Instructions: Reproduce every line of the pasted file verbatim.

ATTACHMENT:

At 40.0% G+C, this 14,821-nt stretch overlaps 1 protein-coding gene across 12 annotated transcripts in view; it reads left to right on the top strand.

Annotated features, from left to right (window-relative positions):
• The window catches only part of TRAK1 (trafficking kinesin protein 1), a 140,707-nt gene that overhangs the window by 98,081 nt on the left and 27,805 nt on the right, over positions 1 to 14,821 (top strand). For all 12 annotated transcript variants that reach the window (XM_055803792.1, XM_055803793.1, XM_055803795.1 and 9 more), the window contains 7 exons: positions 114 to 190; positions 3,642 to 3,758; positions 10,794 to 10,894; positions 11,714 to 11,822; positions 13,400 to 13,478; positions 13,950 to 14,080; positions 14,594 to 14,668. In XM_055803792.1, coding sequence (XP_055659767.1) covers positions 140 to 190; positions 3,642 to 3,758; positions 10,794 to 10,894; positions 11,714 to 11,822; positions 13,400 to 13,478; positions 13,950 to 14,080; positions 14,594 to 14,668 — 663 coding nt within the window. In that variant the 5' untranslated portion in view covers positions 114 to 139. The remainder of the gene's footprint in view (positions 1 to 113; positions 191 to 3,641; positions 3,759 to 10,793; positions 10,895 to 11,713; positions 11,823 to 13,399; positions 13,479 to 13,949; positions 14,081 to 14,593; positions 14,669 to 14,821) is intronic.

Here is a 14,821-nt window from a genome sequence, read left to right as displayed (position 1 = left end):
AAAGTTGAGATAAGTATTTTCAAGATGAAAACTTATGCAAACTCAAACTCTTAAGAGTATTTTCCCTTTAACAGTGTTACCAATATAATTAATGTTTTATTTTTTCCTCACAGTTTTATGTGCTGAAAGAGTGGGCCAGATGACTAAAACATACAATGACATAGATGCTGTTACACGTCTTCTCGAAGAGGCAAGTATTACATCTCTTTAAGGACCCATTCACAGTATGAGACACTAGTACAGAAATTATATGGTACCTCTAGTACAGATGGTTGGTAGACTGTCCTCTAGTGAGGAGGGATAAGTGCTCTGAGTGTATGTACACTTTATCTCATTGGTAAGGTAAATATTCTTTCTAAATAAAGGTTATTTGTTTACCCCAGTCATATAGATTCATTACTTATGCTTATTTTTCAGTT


At 40.0% G+C, this 14,821-nt stretch overlaps 1 protein-coding gene across 12 annotated transcripts in view; it reads left to right on the top strand.

Annotated features, from left to right (window-relative positions):
• The window catches only part of TRAK1 (trafficking kinesin protein 1), a 140,707-nt gene that overhangs the window by 98,081 nt on the left and 27,805 nt on the right, over positions 1 to 14,821 (top strand). For all 12 annotated transcript variants that reach the window (XM_055803792.1, XM_055803793.1, XM_055803795.1 and 9 more), the window contains 7 exons: positions 114 to 190; positions 3,642 to 3,758; positions 10,794 to 10,894; positions 11,714 to 11,822; positions 13,400 to 13,478; positions 13,950 to 14,080; positions 14,594 to 14,668. In XM_055803792.1, coding sequence (XP_055659767.1) covers positions 140 to 190; positions 3,642 to 3,758; positions 10,794 to 10,894; positions 11,714 to 11,822; positions 13,400 to 13,478; positions 13,950 to 14,080; positions 14,594 to 14,668 — 663 coding nt within the window. In that variant the 5' untranslated portion in view covers positions 114 to 139. The remainder of the gene's footprint in view (positions 1 to 113; positions 191 to 3,641; positions 3,759 to 10,793; positions 10,895 to 11,713; positions 11,823 to 13,399; positions 13,479 to 13,949; positions 14,081 to 14,593; positions 14,669 to 14,821) is intronic.

Here is a 14,821-nt window from a genome sequence, read left to right as displayed (position 1 = left end):
AAAGTTGAGATAAGTATTTTCAAGATGAAAACTTATGCAAACTCAAACTCTTAAGAGTATTTTCCCTTTAACAGTGTTACCAATATAATTAATGTTTTATTTTTTCCTCACAGTTTTATGTGCTGAAAGAGTGGGCCAGATGACTAAAACATACAATGACATAGATGCTGTTACACGTCTTCTCGAAGAGGCAAGTATTACATCTCTTTAAGGACCCATTCACAGTATGAGACACTAGTACAGAAATTATATGGTACCTCTAGTACAGATGGTTGGTAGACTGTCCTCTAGTGAGGAGGGATAAGTGCTCTGAGTGTATGTACACTTTATCTCATTGGTAAGGTAAATATTCTTTCTAAATAAAGGTTATTTGTTTACCCCAGTCATATAGATTCATTACTTATGCTTATTTTTCAGTT